Deputies rescue dog frozen to the ground

Photo courtesy Dubois County Humane Society
The Dubois County Sheriff’s Department had to take action Monday night in the Crystal area when responding to an animal welfare complaint. Deputies found two dogs, including Peanut, pictured, who was in imminent danger because he was frozen to the ground.

By CANDY NEAL, BILL POWELL and TONY RAAP
Herald Staff Writers

Sub-freezing temperatures can be especially hard on livestock and pets.

Amid the wave of frigid air that’s swept the state, the Indiana Department of Homeland Security has urged Hoosiers with outdoor pets who can’t bring them inside or into a heated garage to frequently check them to ensure their safety.

Most owners have been good at following those tips. But the Dubois County Sheriff’s Department had to take action Monday night in the Crystal area when responding to an animal welfare complaint at 10:57 p.m.

Deputies found two dogs, one of which was found to be in imminent danger because it was frozen to the ground.

The dogs’ shelters were plastic barrels without bedding.

One of the small dogs was chained to a pole and was laying on the ground. It could not reach its barrel because of the length of its chain, a deputy reported. The dog had a bowl but the water inside was frozen. It did not have food, police reported. That dog was taken inside for the night by the owner.

The second dog was chained inside a 5-by-3 kennel and its matted feet and hindquarters were frozen to the ground, according to a deputy. It was freed and taken to the Dubois County Humane Society until it could be examined at Dogwood Animal Clinic.

The sheriff’s department’s investigation into the incident is continuing.

Dubois County Humane Society volunteer and board president Andrea Hedinger said she woke up to find a flurry of 3 a.m. emails from members of the humane society team assisting the rescued dog, Peanut, which was described as an underweight sheltie-Jack Russel mix.

“It’s definitely heartbreaking what people are allowing to happen,” Hedinger said.

The humane society’s team met the deputy and Peanut in Jasper. Hedinger said the society’s executive director, Mary Saalman, was with Peanut until 3 this morning.

“She wrapped him up in a warm blanket and he fell asleep in her lap last night, Hedinger said. “He’s enjoying the TLC. We expect him to make a full recovery.

“We’re getting him over to the vet in a few minutes,” Hedinger said at mid-morning, adding that the public will be able to follow Peanut’s progress on the society’s Facebook page.

Mary Saalman, executive director of the humane society, said that in temperatures like these, it is best if outdoor pets are taken inside.

“The first recommendation is to bring them in from this bitter cold,” she said. “When it gets into the teens and below they should come inside, even if it is into a garage or a basement.”

If that isn’t possible, Saalman said extra efforts must be made to protect outdoor pets. “Put straw in your dog’s dog house that is 10 to 12 inches deep,” she said. “Make sure it is straw, because straw is hollow inside. It traps the air inside and warms it up.” She also suggested having “a really good dog house, insulated if possible.”

Humane society volunteers had gone throughout Dubois County on Friday and Saturday, ahead of the approaching brutal cold, to deliver straw to residents they knew had outdoor pets. Each bale of straw was accompanied by a pamphlet explaining, in part, that outdoor dogs would be needing twice the normal amount of food once the mercury plummeted. About 70 bales were dispensed.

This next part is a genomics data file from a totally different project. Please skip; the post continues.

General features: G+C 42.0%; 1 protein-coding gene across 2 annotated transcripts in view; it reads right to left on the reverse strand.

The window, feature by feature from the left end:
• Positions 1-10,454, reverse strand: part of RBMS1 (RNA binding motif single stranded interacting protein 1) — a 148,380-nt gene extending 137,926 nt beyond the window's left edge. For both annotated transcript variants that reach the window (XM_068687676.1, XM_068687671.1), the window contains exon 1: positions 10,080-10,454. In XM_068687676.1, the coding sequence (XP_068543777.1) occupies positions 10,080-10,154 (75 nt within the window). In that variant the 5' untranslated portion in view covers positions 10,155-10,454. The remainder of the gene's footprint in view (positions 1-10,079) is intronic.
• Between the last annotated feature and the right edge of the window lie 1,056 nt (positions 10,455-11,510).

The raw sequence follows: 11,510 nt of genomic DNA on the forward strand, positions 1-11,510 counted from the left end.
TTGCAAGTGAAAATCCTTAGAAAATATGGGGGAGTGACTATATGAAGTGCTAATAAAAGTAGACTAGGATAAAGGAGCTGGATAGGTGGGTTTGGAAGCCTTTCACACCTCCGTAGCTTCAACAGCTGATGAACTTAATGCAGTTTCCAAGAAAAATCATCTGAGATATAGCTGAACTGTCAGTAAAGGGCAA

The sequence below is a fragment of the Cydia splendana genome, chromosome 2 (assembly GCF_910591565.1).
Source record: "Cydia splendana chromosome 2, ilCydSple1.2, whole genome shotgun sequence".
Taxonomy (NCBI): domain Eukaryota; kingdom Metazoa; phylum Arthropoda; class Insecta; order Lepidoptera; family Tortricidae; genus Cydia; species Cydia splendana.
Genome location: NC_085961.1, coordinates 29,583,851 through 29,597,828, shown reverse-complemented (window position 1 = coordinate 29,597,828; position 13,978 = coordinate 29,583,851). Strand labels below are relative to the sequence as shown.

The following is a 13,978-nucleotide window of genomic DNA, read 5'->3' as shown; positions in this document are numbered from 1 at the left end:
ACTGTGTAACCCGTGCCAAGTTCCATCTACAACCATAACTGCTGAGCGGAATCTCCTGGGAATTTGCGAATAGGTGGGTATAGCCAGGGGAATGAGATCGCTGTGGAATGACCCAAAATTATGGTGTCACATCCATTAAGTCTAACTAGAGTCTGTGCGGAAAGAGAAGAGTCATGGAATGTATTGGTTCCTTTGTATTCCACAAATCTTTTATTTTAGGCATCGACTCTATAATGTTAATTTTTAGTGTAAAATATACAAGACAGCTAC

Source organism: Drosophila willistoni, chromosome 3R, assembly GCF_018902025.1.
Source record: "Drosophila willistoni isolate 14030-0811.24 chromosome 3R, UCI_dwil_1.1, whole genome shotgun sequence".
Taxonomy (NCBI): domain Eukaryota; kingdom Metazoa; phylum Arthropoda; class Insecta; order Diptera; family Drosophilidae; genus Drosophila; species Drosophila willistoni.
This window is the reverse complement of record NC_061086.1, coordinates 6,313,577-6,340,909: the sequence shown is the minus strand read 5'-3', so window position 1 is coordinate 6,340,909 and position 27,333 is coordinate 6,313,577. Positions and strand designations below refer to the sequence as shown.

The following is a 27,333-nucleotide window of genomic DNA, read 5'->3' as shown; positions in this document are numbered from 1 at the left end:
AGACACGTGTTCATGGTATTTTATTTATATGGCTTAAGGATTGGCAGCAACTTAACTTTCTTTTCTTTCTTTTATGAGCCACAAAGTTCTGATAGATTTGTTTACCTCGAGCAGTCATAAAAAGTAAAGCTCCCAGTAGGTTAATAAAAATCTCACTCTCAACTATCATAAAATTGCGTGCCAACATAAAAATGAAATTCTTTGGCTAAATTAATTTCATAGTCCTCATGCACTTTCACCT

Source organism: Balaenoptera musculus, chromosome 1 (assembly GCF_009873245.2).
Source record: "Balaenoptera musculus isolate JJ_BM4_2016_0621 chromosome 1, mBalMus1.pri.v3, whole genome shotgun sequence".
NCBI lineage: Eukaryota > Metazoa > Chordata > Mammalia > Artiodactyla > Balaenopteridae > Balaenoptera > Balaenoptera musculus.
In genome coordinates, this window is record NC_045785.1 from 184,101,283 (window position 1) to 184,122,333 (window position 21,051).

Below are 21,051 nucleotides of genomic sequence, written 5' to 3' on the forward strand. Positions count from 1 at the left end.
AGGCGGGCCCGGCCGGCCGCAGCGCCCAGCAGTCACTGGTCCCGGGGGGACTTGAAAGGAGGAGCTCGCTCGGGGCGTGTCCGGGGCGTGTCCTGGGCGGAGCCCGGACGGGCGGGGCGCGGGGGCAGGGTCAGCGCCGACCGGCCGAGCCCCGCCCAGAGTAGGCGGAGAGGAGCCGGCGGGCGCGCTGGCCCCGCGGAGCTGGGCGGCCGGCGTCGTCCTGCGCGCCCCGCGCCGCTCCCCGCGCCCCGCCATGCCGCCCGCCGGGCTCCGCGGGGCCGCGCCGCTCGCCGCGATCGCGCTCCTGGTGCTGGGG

“We just wanted people to know we were here for assistance if they needed us,” Hedinger said. “I get cold when it’s like 50 degrees so this was quite a trying exercise for me.”

Saalman said to double the amount of food given to outdoor pets. “When it is this cold, they used more of their energy to stay warn,” she said. “That weighs on their body, so you need to feed them more.”

For those who had financial difficulty doubling their outside pet’s food rations, the humane society’s teams also offered assistance in that area.

Saalman also noted that a cover should be placed over the dog house’s door and the house turned so that wind is not blowing directly into the house. Outdoor pets’ drinking water should also be monitored multiple times a day.

“It freezes really quick and they won’t have anything to drink,” Saalman said.

Indoor pets taken outside for walks or potty runs must also be monitored during extreme cold, according to the Department of Homeland Security. Indoor pets can get cold quickly, so their exposure outdoors should be limited. Another tip is to cover paws and other exposed skin, if possible.

The weather’s impact isn’t limited to pets. Farmers are keeping a closer eye on their livestock. Jim Verkamp, who raises cattle west of Schnellville, said he has not lost any cows to the ferocious cold.

To help his herd get through the cold snap, Verkamp put down fresh hay and straw to give his cattle dry ground to lie on. Several times a day, he checks their water supply to make sure it doesn’t freeze.

“We’re just trying our best to keep them warm,” he said.

When working in frigid conditions, he makes sure to bundle up.

“You have to watch yourself,” Verkamp said. “As a farmer, you have to work in the elements. You can’t change Mother Nature.”

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